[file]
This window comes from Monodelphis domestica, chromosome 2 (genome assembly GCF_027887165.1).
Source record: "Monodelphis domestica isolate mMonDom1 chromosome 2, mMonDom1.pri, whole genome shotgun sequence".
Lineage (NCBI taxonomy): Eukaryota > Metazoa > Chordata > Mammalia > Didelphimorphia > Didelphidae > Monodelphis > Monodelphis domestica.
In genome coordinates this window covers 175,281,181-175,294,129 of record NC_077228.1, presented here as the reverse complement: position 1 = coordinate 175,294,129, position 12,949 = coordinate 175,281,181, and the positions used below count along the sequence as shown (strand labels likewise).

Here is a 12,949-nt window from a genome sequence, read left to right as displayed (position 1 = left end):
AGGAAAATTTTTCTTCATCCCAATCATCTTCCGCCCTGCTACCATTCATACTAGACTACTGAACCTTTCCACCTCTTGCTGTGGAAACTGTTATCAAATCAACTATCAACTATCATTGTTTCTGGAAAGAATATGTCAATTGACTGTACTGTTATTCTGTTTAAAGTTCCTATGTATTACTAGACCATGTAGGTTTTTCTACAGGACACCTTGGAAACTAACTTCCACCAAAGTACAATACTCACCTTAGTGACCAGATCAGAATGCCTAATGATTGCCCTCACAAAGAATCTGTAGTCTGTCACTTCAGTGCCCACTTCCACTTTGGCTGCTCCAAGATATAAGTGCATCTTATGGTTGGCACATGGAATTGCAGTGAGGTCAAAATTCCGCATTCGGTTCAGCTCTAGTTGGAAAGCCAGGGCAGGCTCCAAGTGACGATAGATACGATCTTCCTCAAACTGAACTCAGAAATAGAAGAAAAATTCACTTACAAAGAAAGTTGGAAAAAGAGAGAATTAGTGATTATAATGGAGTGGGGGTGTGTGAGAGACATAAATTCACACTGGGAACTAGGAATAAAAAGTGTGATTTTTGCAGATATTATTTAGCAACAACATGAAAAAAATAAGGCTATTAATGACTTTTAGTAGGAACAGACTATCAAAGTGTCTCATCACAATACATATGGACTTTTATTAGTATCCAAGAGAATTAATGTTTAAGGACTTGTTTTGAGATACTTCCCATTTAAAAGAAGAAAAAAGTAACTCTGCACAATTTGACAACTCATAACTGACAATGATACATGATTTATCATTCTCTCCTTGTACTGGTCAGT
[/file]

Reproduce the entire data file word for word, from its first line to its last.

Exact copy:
This window comes from Monodelphis domestica, chromosome 2 (genome assembly GCF_027887165.1).
Source record: "Monodelphis domestica isolate mMonDom1 chromosome 2, mMonDom1.pri, whole genome shotgun sequence".
Lineage (NCBI taxonomy): Eukaryota > Metazoa > Chordata > Mammalia > Didelphimorphia > Didelphidae > Monodelphis > Monodelphis domestica.
In genome coordinates this window covers 175,281,181-175,294,129 of record NC_077228.1, presented here as the reverse complement: position 1 = coordinate 175,294,129, position 12,949 = coordinate 175,281,181, and the positions used below count along the sequence as shown (strand labels likewise).

Here is a 12,949-nt window from a genome sequence, read left to right as displayed (position 1 = left end):
AGGAAAATTTTTCTTCATCCCAATCATCTTCCGCCCTGCTACCATTCATACTAGACTACTGAACCTTTCCACCTCTTGCTGTGGAAACTGTTATCAAATCAACTATCAACTATCATTGTTTCTGGAAAGAATATGTCAATTGACTGTACTGTTATTCTGTTTAAAGTTCCTATGTATTACTAGACCATGTAGGTTTTTCTACAGGACACCTTGGAAACTAACTTCCACCAAAGTACAATACTCACCTTAGTGACCAGATCAGAATGCCTAATGATTGCCCTCACAAAGAATCTGTAGTCTGTCACTTCAGTGCCCACTTCCACTTTGGCTGCTCCAAGATATAAGTGCATCTTATGGTTGGCACATGGAATTGCAGTGAGGTCAAAATTCCGCATTCGGTTCAGCTCTAGTTGGAAAGCCAGGGCAGGCTCCAAGTGACGATAGATACGATCTTCCTCAAACTGAACTCAGAAATAGAAGAAAAATTCACTTACAAAGAAAGTTGGAAAAAGAGAGAATTAGTGATTATAATGGAGTGGGGGTGTGTGAGAGACATAAATTCACACTGGGAACTAGGAATAAAAAGTGTGATTTTTGCAGATATTATTTAGCAACAACATGAAAAAAATAAGGCTATTAATGACTTTTAGTAGGAACAGACTATCAAAGTGTCTCATCACAATACATATGGACTTTTATTAGTATCCAAGAGAATTAATGTTTAAGGACTTGTTTTGAGATACTTCCCATTTAAAAGAAGAAAAAAGTAACTCTGCACAATTTGACAACTCATAACTGACAATGATACATGATTTATCATTCTCTCCTTGTACTGGTCAGT